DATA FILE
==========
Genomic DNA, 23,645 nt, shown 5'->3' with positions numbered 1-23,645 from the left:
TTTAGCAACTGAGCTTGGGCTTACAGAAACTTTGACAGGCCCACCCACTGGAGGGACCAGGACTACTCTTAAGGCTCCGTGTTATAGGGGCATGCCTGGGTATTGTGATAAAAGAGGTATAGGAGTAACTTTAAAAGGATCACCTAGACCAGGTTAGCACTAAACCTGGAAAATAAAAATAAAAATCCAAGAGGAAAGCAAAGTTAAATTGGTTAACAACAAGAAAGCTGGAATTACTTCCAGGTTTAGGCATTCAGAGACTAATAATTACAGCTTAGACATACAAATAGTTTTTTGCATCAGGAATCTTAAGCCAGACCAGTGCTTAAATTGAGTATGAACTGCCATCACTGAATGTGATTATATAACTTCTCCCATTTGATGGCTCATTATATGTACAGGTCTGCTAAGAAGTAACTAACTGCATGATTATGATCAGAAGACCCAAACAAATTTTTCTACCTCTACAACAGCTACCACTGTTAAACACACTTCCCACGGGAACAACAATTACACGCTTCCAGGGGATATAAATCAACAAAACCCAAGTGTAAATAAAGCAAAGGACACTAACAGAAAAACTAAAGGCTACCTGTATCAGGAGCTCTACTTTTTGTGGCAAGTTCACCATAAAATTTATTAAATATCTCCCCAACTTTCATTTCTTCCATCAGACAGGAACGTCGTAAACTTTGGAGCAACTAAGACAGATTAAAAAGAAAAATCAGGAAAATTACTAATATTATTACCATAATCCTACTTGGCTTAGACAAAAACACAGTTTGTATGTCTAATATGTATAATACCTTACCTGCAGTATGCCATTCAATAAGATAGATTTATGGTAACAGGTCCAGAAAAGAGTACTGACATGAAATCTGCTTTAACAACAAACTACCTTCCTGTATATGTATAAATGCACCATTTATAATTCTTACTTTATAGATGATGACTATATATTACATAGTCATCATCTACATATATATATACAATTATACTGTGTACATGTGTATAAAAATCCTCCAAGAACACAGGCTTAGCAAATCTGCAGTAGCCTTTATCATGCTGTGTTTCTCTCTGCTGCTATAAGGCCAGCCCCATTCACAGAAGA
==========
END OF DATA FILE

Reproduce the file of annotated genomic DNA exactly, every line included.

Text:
Genomic DNA, 23,645 nt, shown 5'->3' with positions numbered 1-23,645 from the left:
TTTAGCAACTGAGCTTGGGCTTACAGAAACTTTGACAGGCCCACCCACTGGAGGGACCAGGACTACTCTTAAGGCTCCGTGTTATAGGGGCATGCCTGGGTATTGTGATAAAAGAGGTATAGGAGTAACTTTAAAAGGATCACCTAGACCAGGTTAGCACTAAACCTGGAAAATAAAAATAAAAATCCAAGAGGAAAGCAAAGTTAAATTGGTTAACAACAAGAAAGCTGGAATTACTTCCAGGTTTAGGCATTCAGAGACTAATAATTACAGCTTAGACATACAAATAGTTTTTTGCATCAGGAATCTTAAGCCAGACCAGTGCTTAAATTGAGTATGAACTGCCATCACTGAATGTGATTATATAACTTCTCCCATTTGATGGCTCATTATATGTACAGGTCTGCTAAGAAGTAACTAACTGCATGATTATGATCAGAAGACCCAAACAAATTTTTCTACCTCTACAACAGCTACCACTGTTAAACACACTTCCCACGGGAACAACAATTACACGCTTCCAGGGGATATAAATCAACAAAACCCAAGTGTAAATAAAGCAAAGGACACTAACAGAAAAACTAAAGGCTACCTGTATCAGGAGCTCTACTTTTTGTGGCAAGTTCACCATAAAATTTATTAAATATCTCCCCAACTTTCATTTCTTCCATCAGACAGGAACGTCGTAAACTTTGGAGCAACTAAGACAGATTAAAAAGAAAAATCAGGAAAATTACTAATATTATTACCATAATCCTACTTGGCTTAGACAAAAACACAGTTTGTATGTCTAATATGTATAATACCTTACCTGCAGTATGCCATTCAATAAGATAGATTTATGGTAACAGGTCCAGAAAAGAGTACTGACATGAAATCTGCTTTAACAACAAACTACCTTCCTGTATATGTATAAATGCACCATTTATAATTCTTACTTTATAGATGATGACTATATATTACATAGTCATCATCTACATATATATATACAATTATACTGTGTACATGTGTATAAAAATCCTCCAAGAACACAGGCTTAGCAAATCTGCAGTAGCCTTTATCATGCTGTGTTTCTCTCTGCTGCTATAAGGCCAGCCCCATTCACAGAAGA